With the 75th Golden Globes having taken place last Sunday, it put the spotlight on a number of last year’s best entertainment. One of those was “The Marvelous Mrs. Maisel,” a show streaming on Amazon. I had barely heard of the show or its lead actress before it took home the globe for “Best Television Series – Musical or Comedy” and “Best Actress – Musical or Comedy” for Rachel Brosnahan. After binging all eight episodes in one day, it now feels like a no-brainer to put this show in the conversation for the best of 2017.
“The Marvelous Mrs. Maisel” is a period comedy set in 1958 New York City and stars Brosnahan as Miriam “Midge” Maisel, a Jewish housewife who discovers she has a talent for comedy after stumbling into a club following her husband Joel’s (Michael Zegen) decision to abruptly leave her. Midge soon forms a bond with a club employee named Susie Myerson (Alex Borstein), and the two see if Midge has what it takes to make it in stand-up.
Brosnahan is a delight to watch, bringing magnetic charisma that infuses Midge with a refreshing sense of agency and self-confidence in spite of the situation Joel put her in. Borstein bounces off of her beautifully as Susie, a character from the less affluent side of town with street smarts and plenty of wit. The actors’ chemistry creates what I think is the most compelling dynamic on screen as we see their relationship develop through shared french fries, hangover phone-calls and some surprisingly emotional conversations regarding Midge’s home life and potential career. Both of these performers deserve to be in conversation for the Emmys this year. Also rounding out the cast is Tony Shalhoub and Marin Hinkle as Abe and Rose, Midge’s parents who disapprove of Midge and Joel’s separation. Many comedic moments arise as Midge increasingly relies on them for support with her living situation and her kids after Joel leaves, especially when her parents give her a curfew and chores to do. Michael Zegen conveys Joel’s internal conflict with the decisions he’s made, and while it does not make me sympathize much with his character, it does make me understand his perspective on the story.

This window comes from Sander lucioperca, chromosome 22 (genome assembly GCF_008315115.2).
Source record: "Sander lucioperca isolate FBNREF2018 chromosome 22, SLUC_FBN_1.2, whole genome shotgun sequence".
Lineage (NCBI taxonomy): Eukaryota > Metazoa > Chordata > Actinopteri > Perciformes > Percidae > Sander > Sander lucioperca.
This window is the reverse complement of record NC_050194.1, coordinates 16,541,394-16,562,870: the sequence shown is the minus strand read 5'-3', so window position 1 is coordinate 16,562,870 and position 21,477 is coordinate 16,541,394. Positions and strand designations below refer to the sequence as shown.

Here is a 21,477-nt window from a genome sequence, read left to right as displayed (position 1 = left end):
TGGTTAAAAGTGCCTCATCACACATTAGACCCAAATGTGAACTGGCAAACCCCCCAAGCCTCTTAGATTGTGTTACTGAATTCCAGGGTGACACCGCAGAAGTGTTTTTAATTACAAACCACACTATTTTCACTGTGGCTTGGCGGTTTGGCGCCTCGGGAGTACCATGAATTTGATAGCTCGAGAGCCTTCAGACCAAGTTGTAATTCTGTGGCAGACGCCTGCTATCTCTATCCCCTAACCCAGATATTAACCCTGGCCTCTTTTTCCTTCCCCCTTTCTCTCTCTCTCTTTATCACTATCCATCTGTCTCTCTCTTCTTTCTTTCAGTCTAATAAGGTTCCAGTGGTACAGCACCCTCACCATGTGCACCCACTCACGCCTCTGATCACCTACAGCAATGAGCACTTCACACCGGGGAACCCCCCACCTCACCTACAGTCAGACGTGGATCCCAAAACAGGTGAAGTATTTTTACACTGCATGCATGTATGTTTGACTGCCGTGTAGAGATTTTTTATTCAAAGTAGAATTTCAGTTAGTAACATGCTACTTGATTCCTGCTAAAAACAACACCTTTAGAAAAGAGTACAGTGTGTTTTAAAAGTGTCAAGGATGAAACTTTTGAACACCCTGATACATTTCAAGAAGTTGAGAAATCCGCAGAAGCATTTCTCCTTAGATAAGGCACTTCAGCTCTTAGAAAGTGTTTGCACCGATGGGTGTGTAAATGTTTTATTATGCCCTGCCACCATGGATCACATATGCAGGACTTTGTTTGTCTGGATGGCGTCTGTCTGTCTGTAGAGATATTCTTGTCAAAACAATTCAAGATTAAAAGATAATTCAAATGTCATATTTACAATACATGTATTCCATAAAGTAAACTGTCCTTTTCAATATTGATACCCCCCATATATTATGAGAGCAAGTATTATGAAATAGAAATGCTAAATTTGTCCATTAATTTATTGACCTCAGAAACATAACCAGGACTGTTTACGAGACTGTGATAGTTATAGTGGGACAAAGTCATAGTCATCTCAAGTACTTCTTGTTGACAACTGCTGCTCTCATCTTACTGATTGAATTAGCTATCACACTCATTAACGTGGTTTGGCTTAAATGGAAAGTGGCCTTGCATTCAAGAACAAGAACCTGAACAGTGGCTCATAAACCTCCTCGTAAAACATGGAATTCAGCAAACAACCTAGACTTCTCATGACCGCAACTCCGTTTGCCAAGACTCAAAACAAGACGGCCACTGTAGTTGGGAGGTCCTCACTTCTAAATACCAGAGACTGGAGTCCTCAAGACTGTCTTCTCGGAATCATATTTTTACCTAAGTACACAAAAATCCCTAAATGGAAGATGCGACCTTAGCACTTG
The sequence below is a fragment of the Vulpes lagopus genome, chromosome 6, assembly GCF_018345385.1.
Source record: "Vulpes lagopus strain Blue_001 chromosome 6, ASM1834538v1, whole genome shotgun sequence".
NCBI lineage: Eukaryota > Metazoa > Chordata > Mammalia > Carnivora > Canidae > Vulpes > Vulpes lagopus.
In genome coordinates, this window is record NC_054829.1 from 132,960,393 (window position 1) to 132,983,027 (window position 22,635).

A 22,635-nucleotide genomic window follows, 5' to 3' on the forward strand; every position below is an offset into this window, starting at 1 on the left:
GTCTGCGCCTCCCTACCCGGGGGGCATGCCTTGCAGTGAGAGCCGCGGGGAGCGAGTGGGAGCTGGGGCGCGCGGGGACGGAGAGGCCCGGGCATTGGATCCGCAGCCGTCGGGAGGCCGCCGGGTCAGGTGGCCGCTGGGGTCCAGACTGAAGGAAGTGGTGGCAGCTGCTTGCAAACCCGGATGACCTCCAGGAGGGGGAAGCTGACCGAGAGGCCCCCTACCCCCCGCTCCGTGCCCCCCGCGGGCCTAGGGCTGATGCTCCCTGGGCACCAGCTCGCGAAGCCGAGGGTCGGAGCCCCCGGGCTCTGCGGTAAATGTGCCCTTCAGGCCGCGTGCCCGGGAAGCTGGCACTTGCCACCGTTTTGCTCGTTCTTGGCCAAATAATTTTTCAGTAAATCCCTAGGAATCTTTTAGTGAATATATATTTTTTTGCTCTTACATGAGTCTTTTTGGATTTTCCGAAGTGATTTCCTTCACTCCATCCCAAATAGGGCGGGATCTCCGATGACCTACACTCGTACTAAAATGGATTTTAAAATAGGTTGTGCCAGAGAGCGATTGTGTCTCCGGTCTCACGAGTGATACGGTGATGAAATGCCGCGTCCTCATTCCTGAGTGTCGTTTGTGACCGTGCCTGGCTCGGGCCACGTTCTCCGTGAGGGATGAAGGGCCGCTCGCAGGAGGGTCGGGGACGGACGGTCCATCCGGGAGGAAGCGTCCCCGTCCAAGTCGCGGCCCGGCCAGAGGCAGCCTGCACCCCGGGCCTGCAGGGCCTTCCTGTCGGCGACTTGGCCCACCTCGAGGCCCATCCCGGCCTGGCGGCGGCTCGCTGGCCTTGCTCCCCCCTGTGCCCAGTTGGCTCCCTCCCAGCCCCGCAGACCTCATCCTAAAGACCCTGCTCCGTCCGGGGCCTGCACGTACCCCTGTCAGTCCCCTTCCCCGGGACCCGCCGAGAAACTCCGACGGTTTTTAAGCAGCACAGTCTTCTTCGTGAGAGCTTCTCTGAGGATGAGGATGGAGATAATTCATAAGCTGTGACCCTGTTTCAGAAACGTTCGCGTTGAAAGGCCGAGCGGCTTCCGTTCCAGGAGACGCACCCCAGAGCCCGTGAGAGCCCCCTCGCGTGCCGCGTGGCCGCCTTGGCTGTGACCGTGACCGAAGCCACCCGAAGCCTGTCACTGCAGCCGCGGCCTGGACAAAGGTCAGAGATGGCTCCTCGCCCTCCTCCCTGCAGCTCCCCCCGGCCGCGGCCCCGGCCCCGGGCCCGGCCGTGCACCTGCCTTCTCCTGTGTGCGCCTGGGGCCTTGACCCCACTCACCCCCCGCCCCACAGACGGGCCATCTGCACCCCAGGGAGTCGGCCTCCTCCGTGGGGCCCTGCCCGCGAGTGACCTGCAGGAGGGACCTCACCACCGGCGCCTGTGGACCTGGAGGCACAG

These strong performances are very much elevated by the show’s whip-smart dialogue and woven-in comedy routines that Midge does. The teleplays, primarily written by Amy Sherman-Palladino (also the show’s creator) or Daniel Palladino, contain everything from snappy one-liners to full on stand-up bits — which Brosnahan in particular sells with her character’s theatrical stage presence. As Midge quickly learns from observing other comedians while taking notes in her tiny pink notebook, it’s one thing to have good material, but another to be able to perform it well, and luckily, the writers and actors nail their jokes with perfect timing.
As strong as the comedic elements in this show are, the writers also know where to land the emotional punches when they need to. When Midge bombs a couple times during her stand-up routines, I felt myself physically cringing as well as sympathizing with her disappointment in herself. I also yelled at my screen a couple times when Midge makes some decisions that we all know are probably going to end badly. The showrunners craft characters that audiences can root for, making the binge-watching experience that much more immersive.
Because this is a period piece, it’s worth mentioning that the costuming is gorgeous. Midge and her family do hail from the Upper West Side of New York, but still, Midge’s outfits are beautiful and look like they were plucked right out of the 1950s. It also sets up an interesting dichotomy between Midge’s world and Alex’s world, making it all the more entertaining to see how these aspects collide as the two navigate New York’s comedy scene.
“The Marvelous Mrs. Maisel” presents a hilarious period piece with a central character who is spontaneous, entertaining and heartfelt. Brosnahan is a star, and her performance, combined with a stellar writing team and supporting cast, makes this a show for audiences to keep their eyes on.